When Obama took office, gasoline prices averaged $1.89 a gallon.  Today, here in Washington state, the average is hovering right around $4.00, though the national average is lightly lower. Democrats in Congress are considering ways to go after “oil speculators.” The president is more interested in going after the oil company CEOs. The 1%, you know.

On Thursday, the Senate voted on an amendment that would fast-track the $7 billion, shovel-ready Keystone XL pipeline. Eleven Senate Democrats crossed the aisle to vote to eliminate the need for a federal permit and addressed environmentalists concerns by allowing Nebraskans to determine the route. Senate Republicans voted unanimously for Keystone, which would bring 830,000 barrels of crude oil from Alberta to gulf refineries, easing supplies and creating thousands of much-needed jobs.

The president put his press conference response aside and worked the phones hard, lobbying Senate Democrats, The final vote was 56–42, meaning a majority voted to strip the president of authority to block the pipeline, but it was 4 short of a filibuster 60-vote threshold to make it stick. Obama owns the Keystone XL Debacle.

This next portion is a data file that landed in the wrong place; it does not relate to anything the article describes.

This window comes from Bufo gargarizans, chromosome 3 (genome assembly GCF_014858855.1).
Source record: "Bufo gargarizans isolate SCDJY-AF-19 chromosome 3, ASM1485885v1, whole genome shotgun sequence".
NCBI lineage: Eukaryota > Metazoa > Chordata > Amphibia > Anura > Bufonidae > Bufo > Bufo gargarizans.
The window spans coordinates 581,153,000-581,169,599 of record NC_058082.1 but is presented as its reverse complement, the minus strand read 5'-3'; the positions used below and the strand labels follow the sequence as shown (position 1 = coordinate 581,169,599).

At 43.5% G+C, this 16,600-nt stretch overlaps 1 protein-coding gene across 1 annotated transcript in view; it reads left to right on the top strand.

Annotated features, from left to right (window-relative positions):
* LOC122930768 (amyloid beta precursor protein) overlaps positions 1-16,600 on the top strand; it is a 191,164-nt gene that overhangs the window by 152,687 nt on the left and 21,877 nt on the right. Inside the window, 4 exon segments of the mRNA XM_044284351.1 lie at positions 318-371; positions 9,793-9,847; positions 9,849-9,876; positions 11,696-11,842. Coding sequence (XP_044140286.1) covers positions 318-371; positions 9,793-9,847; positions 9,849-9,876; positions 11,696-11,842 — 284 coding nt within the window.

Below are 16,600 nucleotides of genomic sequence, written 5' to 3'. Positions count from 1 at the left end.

Obama’s constant refrain “There’s no silver bullet” does not hold. Here are just a few things that could bring the price of gasoline down.  State and federal taxes on gasoline average 45.7 cents a gallon, with the  highest in New York at a combined 67.4 cents a gallon, and the low in Alaska at 26.4 cents.  A number of analysts have noted that the Fed’s devaluation of the dollar has led directly to higher oil prices, adding as much as 56 cents a gallon.

Federal and state rules require about 18 separate boutique fuels, or local blends, about what can be and can’t be in their fuels. Sen. Roy Blunt has offered a bill to give the EPA more authority to waive these local rules. There are a long list of environmental rules— in 1999 the EPA required refiners to drastically cut the amount of sulfur in gasoline and diesel which cost the industry almost $5 billion and $1.5 each year. Environmental rules have driven smaller refiners out of business, closing 4 on the East Coast which makes gas more expensive in the region.

Environmental rules require refiners to add 6.6 million gallons of “advanced biofuels” to their product. The law has cost refiners almost $7 million in fines, since these advanced biofuels don’t exist commercially and nobody knows if they will, which means bigger fines as the mandated amount increases.